Martha Picture

When I think about the adult life of Jesus, I often wonder what life was like for Him. Besides His disciples, did He have a lot of friends?  I imagine that most people who befriended him were more interested in His miracles than His friendship. But what about His disciples? Where they His friends?  I believe He loved them all dearly, even though, He might have been a bit partial to Peter, James and John.  I also believe that Jesus had a genuine friendship with Mary, Martha and Lazarus. He loved them dearly, so much so, that He wept when Lazarus died.

Jesus, if you would have been there, my brother would not have died. Jesus, if you would have been there, my father would not have gotten cancer.  Jesus, if you would have been there, we wouldn’t have lost our child. Jesus, if you would have been there, I would have been delivered from the clutches of drugs and alcohol. Jesus, if you would have been there, I wouldn’t have been molested. Jesus, if you would have been there, I wouldn’t have gone to jail. Jesus if you wouldn’t have been there, I wouldn’t have (fill in the blank).  Do any of the above scenarios strike a chord? How many times has Jesus wept in our lives? Instead of giving him the benefit of the doubt, we scold him. We curse him. We abandon him.

I believe the reason Jesus cried was probably deeper than what we see on the surface. I don’t believe that Jesus cried because Lazarus died. Why would he? He was the Son of God, and he knew that he was about to raise him from the dead. In fact, in John 11:4, Jesus said, ““Lazarus’ sickness will not end in death. No, it happened for the glory of God so that the Son of God will receive glory from this.” Jesus had promised that Lazarus would not die in that moment. However, the caveat was that God would receive the glory.

When it came down to it, Mary and Martha, whom he loved dearly, did not trust him. They called themselves His friend, yet they didn’t even give him the benefit of the doubt.  The body was already buried.  The wailers were already mourning.  They had fully embraced death.  I believe in that moment Jesus’ humanity took over. And he was deeply saddened.  To make matters worse, Martha had the nerve to give Jesus a piece of her mind.  Now, it’s easy for me to sit on this side of time and judge her through the lens of retrospect.  However, Martha is no different from me.  How many times have I “reprimanded” God for not delivering a promise on my timetable?  How many times have I buried living promises because their slow movement mimicked rigor mortis?  How many times have you?  Thankfully, God is faithful, even when we are not (2 Timothy 2:13).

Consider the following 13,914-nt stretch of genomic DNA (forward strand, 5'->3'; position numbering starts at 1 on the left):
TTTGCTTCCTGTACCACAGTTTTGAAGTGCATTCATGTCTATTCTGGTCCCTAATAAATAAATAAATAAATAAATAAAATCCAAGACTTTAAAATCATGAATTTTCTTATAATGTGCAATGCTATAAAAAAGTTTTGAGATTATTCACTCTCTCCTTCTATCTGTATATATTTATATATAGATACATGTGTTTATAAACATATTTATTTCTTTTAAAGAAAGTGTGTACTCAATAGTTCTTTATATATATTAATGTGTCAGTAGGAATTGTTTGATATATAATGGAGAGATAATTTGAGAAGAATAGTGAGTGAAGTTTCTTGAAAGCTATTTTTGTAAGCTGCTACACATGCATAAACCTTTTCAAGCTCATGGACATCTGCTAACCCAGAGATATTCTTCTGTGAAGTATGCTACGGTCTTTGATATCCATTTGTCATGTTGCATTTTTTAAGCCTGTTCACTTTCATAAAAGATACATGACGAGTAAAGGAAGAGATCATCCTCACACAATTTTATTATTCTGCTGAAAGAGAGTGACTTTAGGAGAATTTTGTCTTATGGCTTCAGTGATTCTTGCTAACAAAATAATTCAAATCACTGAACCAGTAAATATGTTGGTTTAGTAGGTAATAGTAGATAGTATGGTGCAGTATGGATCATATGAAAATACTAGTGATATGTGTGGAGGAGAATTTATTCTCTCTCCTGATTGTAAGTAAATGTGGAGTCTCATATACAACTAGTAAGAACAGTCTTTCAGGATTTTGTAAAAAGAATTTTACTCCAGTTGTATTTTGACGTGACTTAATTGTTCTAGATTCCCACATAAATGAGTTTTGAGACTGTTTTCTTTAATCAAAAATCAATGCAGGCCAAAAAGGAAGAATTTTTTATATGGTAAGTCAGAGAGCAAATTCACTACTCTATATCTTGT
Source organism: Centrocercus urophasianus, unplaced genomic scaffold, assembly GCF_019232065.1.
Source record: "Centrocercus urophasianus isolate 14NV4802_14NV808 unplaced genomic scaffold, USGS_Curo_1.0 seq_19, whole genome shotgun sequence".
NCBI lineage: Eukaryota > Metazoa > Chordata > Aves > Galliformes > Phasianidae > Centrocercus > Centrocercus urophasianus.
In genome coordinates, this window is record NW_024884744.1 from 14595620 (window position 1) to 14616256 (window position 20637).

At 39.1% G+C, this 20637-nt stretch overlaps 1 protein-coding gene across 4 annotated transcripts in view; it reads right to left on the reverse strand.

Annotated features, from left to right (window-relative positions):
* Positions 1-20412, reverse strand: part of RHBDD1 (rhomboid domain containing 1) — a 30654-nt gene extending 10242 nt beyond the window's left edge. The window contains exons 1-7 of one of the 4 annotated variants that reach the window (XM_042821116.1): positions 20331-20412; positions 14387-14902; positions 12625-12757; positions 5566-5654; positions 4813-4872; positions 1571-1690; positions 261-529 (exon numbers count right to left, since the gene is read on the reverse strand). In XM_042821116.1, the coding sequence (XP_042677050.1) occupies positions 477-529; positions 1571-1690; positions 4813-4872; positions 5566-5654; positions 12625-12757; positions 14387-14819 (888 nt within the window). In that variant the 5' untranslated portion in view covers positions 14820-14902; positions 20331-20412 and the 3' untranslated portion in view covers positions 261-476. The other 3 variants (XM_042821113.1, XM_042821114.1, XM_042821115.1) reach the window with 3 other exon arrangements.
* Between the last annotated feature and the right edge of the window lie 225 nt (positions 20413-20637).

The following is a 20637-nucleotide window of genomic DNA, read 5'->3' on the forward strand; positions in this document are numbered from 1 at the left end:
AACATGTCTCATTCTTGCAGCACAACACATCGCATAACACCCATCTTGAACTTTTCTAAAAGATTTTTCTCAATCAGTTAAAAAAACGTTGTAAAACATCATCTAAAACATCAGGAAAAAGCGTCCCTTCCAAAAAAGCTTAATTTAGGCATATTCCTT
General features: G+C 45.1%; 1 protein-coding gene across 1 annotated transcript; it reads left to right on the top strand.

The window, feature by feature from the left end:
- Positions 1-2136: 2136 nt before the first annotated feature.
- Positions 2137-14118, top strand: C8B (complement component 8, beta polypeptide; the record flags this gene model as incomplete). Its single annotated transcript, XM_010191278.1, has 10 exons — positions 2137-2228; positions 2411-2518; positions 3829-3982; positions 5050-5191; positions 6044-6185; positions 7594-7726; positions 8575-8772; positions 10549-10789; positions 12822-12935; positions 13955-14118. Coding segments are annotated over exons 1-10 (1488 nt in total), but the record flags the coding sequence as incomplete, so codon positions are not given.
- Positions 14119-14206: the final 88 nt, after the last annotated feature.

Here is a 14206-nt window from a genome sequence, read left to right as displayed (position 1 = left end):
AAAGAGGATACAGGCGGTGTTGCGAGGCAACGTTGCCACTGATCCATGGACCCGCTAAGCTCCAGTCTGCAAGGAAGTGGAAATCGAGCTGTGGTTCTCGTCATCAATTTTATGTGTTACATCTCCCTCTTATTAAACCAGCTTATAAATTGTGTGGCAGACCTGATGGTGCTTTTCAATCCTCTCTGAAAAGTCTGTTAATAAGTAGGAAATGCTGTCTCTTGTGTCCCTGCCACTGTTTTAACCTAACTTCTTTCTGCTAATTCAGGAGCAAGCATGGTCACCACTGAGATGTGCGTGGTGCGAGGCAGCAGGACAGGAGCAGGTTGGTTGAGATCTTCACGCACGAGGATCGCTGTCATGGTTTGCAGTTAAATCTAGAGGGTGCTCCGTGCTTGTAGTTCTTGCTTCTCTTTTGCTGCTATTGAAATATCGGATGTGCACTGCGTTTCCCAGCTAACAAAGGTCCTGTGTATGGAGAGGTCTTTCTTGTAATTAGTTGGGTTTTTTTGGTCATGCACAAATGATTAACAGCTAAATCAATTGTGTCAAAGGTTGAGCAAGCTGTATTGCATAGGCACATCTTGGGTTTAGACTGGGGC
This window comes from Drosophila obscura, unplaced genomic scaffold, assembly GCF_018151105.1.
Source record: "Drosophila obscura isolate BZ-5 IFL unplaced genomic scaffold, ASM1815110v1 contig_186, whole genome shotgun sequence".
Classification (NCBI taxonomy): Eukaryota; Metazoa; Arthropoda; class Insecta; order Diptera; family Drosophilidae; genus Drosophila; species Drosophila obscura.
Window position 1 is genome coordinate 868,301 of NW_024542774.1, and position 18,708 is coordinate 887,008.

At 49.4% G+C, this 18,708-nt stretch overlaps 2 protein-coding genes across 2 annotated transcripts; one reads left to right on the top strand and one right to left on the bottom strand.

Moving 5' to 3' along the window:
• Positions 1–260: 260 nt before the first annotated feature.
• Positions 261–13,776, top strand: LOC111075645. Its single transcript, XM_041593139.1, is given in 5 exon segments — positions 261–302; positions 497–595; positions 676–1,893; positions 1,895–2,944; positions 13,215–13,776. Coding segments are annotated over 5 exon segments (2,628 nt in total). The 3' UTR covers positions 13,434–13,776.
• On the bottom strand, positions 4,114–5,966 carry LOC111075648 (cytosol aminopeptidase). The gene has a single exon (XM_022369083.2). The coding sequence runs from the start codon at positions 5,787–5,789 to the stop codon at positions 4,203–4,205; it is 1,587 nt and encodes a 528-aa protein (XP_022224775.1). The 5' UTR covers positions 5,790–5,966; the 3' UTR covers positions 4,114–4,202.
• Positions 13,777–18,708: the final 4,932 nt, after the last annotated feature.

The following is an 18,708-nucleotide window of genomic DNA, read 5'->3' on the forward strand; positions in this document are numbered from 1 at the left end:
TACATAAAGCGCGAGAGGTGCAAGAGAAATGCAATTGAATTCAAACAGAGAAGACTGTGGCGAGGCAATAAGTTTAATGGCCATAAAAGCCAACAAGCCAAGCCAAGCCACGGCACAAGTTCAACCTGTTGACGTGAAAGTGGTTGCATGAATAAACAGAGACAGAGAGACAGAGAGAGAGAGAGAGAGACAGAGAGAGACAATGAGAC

40 Jesus responded, ‘Didn’t I tell you that you would see God’s glory if you believe?’ 41 So they rolled the stone aside. Then Jesus looked up to heaven and said, ‘Father, thank you for hearing me. 42 You always hear me, but I said it out loud for the sake of all these people standing here, so that they will believe you sent me.’ 43 Then Jesus shouted, ‘Lazarus, come out!’ 44 And the dead man came out, (John 11:40-43, NLT).

Here is one of the pivotal things that Jesus did when He was surrounded by unbelief. He praised God. Psalms 100:4 says, “Enter his gates with thanksgiving and his courts with praise; give thanks to him and praise his name,” (NIV). Before Jesus attempted to access the promise, He ignited His praise. So often, so many of us cannot wait to get in God’s court, not so that we can praise Him, but so that we can wag our finger at Him and give Him a piece of our minds.

The Bible says that we should enter His court with thanksgiving. Doing so, reminds us of our rightful position before the throne. We serve God, not the other way around. God encourages us to be authentic–to share our hearts with Him and surrender our pain. However, we need to acknowledge that He is God.

Today, as we embark on our second day of our challenge, I challenge you to enter His gates with thanksgiving. For the next 20 days, start your morning by thanking and praising God. Before you open your eyes in the morning, enter His court with thanksgiving. It doesn’t have to be a long sermon, just thank Him. Also, throughout the day, thank Him for your “Lazaruses.” Thank Him for those promises that are not dead, but are sleeping and waiting on the right time to bring glory to God.

Today’s Prayer: Lord, we step into your court with thanksgiving. We thank you for being God. We thank you for making all things new. “Father, thank you for hearing me. You always hear me,” (v.41). Lord, on the authority of Jesus, I pray, “Lazarus come out!” Lord, you know us individually, and you know what our “Lazaruses” are. Lord, we speak to those promises that appear to be dead, but are only sleeping. Come out! Come out! Come out. In Jesus’ name. Amen!

Advertisements